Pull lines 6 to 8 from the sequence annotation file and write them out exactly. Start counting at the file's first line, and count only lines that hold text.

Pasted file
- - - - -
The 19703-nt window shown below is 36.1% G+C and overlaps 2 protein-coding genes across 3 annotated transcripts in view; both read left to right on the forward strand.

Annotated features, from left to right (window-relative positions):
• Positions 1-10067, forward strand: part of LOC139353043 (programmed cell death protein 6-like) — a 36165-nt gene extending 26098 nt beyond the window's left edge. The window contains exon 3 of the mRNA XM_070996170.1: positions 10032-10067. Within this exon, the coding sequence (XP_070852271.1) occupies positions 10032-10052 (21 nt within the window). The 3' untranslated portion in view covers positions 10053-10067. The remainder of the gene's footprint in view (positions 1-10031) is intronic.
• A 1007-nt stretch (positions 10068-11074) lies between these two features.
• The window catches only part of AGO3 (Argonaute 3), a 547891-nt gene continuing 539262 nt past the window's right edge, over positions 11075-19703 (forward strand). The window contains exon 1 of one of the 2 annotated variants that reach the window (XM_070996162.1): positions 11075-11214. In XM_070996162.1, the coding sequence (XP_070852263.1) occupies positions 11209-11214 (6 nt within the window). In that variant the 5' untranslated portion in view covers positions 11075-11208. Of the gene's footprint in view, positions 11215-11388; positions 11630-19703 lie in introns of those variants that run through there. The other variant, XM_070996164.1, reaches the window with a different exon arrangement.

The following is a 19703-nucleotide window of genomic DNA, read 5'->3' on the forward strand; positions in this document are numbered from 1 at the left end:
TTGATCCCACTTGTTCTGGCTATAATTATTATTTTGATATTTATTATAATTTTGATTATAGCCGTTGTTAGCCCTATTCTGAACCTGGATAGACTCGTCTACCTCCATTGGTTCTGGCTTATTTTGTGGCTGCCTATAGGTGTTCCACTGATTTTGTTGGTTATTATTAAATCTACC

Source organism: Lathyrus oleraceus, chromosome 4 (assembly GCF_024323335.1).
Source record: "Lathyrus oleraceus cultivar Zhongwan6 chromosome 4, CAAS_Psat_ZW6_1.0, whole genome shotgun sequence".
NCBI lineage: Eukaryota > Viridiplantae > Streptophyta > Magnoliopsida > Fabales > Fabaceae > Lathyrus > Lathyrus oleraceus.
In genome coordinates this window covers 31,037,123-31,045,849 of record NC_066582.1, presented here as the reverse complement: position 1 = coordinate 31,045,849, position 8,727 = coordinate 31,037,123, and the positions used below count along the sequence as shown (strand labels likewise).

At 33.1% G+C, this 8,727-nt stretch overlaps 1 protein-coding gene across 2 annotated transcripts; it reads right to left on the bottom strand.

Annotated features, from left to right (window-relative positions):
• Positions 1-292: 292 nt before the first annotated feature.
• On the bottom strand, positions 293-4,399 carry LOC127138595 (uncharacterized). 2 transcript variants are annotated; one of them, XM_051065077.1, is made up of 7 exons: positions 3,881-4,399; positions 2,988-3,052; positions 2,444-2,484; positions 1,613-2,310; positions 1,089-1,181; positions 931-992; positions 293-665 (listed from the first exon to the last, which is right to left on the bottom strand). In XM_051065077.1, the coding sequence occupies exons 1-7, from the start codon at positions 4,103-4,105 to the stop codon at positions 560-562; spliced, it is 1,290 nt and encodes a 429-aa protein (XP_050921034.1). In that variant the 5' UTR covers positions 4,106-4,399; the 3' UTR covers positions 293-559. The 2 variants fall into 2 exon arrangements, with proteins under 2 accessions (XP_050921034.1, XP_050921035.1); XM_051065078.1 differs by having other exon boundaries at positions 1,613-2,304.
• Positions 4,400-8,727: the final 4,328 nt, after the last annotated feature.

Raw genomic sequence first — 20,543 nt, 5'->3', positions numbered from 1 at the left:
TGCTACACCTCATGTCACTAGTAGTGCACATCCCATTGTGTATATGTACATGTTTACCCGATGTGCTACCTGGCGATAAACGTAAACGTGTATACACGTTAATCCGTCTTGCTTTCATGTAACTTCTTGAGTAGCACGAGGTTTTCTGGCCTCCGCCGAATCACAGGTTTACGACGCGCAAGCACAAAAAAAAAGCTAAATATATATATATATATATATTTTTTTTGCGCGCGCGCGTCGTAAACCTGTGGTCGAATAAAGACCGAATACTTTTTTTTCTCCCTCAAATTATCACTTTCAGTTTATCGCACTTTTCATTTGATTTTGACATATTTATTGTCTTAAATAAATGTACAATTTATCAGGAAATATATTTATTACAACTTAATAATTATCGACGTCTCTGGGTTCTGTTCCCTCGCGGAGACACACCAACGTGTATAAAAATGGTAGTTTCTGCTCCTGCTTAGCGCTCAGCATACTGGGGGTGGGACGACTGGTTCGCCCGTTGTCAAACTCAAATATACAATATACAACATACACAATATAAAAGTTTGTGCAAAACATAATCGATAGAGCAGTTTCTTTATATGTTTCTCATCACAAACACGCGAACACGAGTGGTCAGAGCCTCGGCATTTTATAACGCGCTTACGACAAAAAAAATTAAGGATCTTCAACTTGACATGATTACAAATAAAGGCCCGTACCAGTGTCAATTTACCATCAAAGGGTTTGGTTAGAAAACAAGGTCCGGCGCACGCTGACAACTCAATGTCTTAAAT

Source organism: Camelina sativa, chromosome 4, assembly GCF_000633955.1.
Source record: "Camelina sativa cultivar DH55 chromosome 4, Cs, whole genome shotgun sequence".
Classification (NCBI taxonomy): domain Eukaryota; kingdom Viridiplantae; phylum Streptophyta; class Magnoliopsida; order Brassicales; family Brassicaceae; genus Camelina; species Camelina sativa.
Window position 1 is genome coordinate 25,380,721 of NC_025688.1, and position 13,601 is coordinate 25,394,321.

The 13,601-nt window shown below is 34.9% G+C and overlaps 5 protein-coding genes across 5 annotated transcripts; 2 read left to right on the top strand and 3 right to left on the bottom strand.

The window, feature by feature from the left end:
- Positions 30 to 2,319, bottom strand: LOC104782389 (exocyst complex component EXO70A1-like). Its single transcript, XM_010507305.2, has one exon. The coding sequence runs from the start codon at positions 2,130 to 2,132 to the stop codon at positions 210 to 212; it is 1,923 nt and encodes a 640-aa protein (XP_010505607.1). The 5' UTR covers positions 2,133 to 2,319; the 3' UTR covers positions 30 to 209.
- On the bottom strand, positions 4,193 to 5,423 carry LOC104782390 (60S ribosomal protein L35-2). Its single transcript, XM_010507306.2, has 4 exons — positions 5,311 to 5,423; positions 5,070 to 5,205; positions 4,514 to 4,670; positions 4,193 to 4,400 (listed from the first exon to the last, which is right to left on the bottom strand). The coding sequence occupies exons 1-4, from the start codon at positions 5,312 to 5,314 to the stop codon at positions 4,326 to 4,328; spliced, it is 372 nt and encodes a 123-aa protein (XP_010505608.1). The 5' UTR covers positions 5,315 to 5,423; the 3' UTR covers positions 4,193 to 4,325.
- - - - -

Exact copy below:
The following is a 19703-nucleotide window of genomic DNA, read 5'->3' on the forward strand; positions in this document are numbered from 1 at the left end:
TTGATCCCACTTGTTCTGGCTATAATTATTATTTTGATATTTATTATAATTTTGATTATAGCCGTTGTTAGCCCTATTCTGAACCTGGATAGACTCGTCTACCTCCATTGGTTCTGGCTTATTTTGTGGCTGCCTATAGGTGTTCCACTGATTTTGTTGGTTATTATTAAATCTACC

Source organism: Lathyrus oleraceus, chromosome 4 (assembly GCF_024323335.1).